US banking concerns widen and interest rates climb again, plus other economy stories you need to read this week
- This weekly round-up brings you the latest stories from the world of economics and finance.
- Top economy stories: US banking concerns widen as regulators seize First Republic; More interest rate increases by US and ECB; IMF raises Asia economic forecast.
1. US banking concerns widen as regulators seize First Republic
US regulators seized First Republic Bank and sold its assets to JPMorgan Chase this week, in a deal to resolve the largest US bank failure since the 2008 financial crisis. The move is an attempt to draw a line under a lingering period of banking turmoil that began with the collapse of US lenders Silicon Valley Bank and Signature Bank in March.
First Republic was among the regional US lenders most impacted by the resulting crisis in confidence in the banking sector, as depositors fled from smaller banks to giants like JPMorgan. It had limped along since then, but investors fled again last week when it disclosed more than $100 billion in outflows in the first quarter.
Attention has since turned to Los Angeles-based bank PacWest Bancorp, whose share price has slumped after it said it has entered talks with potential partners and investors about strategic options. This reignited market fears of a worsening banking crisis and dragged down the share prices of other regional lenders.
There are "increasing concerns that the banking crisis could take another turn for the worse ... as worries swirl about deposit flight and the lack of asset diversification among smaller lenders," Susannah Streeter, Head of Money and Markets at financial services company Hargreaves Lansdown, told Reuters.
US President Joe Biden has hailed the First Republic deal for protecting depositors without making taxpayers foot the bill. But he has also repeated his call for stronger regulation and supervision of large and regional banks.
The news comes alongside a new Gallup survey that found nearly 50% of American adults are concerned about the security of the money they keep in banks.
2. More interest rate rises by US and ECB – but is the end in sight?
The US Federal Reserve and European Central Bank (ECB) both raised interest rates by a quarter of a percentage point this week. But while the US is signalling this may be the last in a historic series of rate rises, the ECB says further increases are likely.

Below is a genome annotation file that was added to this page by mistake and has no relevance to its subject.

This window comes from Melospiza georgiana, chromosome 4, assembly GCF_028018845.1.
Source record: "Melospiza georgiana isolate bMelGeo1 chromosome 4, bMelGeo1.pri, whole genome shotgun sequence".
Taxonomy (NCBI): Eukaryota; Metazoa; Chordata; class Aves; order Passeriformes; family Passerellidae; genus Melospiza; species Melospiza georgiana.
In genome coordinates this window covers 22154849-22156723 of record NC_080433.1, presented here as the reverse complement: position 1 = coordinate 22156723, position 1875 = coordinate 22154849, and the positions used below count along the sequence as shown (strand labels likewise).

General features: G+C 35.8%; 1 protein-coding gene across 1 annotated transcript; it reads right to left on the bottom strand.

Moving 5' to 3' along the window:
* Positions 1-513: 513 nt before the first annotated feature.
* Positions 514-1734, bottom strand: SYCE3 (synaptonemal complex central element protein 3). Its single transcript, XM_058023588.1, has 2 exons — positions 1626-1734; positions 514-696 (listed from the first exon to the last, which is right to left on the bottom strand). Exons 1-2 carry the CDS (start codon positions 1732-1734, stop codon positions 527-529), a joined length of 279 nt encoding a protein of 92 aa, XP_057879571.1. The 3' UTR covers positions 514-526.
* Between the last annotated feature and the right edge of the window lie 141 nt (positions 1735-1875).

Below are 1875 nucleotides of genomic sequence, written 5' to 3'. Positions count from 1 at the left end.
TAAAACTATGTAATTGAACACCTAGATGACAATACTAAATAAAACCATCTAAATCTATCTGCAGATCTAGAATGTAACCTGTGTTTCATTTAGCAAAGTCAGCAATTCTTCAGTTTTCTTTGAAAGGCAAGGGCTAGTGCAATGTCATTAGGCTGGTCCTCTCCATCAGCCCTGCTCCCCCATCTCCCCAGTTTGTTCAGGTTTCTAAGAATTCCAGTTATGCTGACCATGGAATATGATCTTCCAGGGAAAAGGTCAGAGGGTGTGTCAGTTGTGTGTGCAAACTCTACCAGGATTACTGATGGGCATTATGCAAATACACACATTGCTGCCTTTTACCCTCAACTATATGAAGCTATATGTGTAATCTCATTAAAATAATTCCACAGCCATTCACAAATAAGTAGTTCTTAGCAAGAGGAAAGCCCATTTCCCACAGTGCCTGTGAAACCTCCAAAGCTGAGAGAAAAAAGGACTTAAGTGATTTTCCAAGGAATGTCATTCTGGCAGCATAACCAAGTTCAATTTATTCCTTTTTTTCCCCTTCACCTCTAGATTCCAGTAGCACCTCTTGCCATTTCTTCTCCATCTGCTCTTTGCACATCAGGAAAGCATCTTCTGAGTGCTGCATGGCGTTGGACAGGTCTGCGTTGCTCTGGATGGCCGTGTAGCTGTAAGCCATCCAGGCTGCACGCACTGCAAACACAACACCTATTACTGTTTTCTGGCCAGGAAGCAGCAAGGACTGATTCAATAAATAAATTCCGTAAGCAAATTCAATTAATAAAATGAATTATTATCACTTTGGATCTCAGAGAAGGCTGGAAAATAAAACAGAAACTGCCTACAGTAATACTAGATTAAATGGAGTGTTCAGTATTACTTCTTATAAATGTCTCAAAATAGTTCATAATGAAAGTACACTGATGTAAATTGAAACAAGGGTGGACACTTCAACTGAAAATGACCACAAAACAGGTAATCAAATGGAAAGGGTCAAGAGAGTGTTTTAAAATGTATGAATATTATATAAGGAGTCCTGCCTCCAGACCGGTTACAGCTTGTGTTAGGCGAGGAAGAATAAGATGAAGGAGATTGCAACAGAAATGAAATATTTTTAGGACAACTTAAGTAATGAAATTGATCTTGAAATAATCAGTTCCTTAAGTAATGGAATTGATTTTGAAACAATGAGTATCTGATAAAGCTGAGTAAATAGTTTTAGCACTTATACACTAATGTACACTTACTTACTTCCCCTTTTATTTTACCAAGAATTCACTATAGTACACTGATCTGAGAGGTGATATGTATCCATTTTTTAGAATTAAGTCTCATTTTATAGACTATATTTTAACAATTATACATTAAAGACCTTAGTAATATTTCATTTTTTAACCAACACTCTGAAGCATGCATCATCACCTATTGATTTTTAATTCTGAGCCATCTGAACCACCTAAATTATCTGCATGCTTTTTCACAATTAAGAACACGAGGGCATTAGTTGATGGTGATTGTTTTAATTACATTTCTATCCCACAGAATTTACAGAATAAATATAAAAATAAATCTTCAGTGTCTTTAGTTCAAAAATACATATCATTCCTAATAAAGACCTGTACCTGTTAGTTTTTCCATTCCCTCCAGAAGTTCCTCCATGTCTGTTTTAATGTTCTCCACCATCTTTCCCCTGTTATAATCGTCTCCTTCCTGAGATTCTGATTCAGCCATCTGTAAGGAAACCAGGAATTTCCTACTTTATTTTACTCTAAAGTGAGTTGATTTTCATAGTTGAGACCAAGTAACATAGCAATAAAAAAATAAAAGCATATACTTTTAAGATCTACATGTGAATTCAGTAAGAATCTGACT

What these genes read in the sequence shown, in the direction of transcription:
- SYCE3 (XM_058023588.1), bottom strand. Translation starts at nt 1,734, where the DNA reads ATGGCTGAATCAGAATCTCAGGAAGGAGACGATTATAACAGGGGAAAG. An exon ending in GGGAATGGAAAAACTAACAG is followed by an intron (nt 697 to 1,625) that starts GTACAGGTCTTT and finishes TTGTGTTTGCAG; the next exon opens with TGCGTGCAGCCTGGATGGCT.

The US central bank lifted its benchmark overnight interest rate to 5.00-5.25% – its highest level in 16 years – but in doing so it dropped language from its policy statement saying that it "anticipates" further rate increases. The change doesn't stop the bank's policy-setting committee from hiking rates again. However, Fed Chair Jerome Powell says it is now an open question whether further increases will be warranted in an economy still facing high inflation but also showing signs of a slowdown – and with risks of a tough credit crackdown by banks on the horizon.
The ECB has raised interest rates to 3.25%, as expected, and says further action is still likely given mounting wage and price pressures. The hike is a slowdown after three consecutive 50 basis-point increases, but the bank has still lifted rates by a combined 375 basis points since last July – its fastest-ever pace of tightening.
The latest rise comes days after Eurozone banking data showed the biggest drop in loan demand in over a decade, suggesting that previous rate rises are working their way through the economy and that ECB policies are now restricting growth.
Policymakers had been split in the run-up to the meeting over a 25 basis-point and a 50 basis-point rise. But the case for a smaller move was supported by the facts that the Eurozone economy barely grew last quarter and that banks are tightening access to credit, raising the risk of a credit crunch. Underlying inflation has also stopped rising – at least for the time being.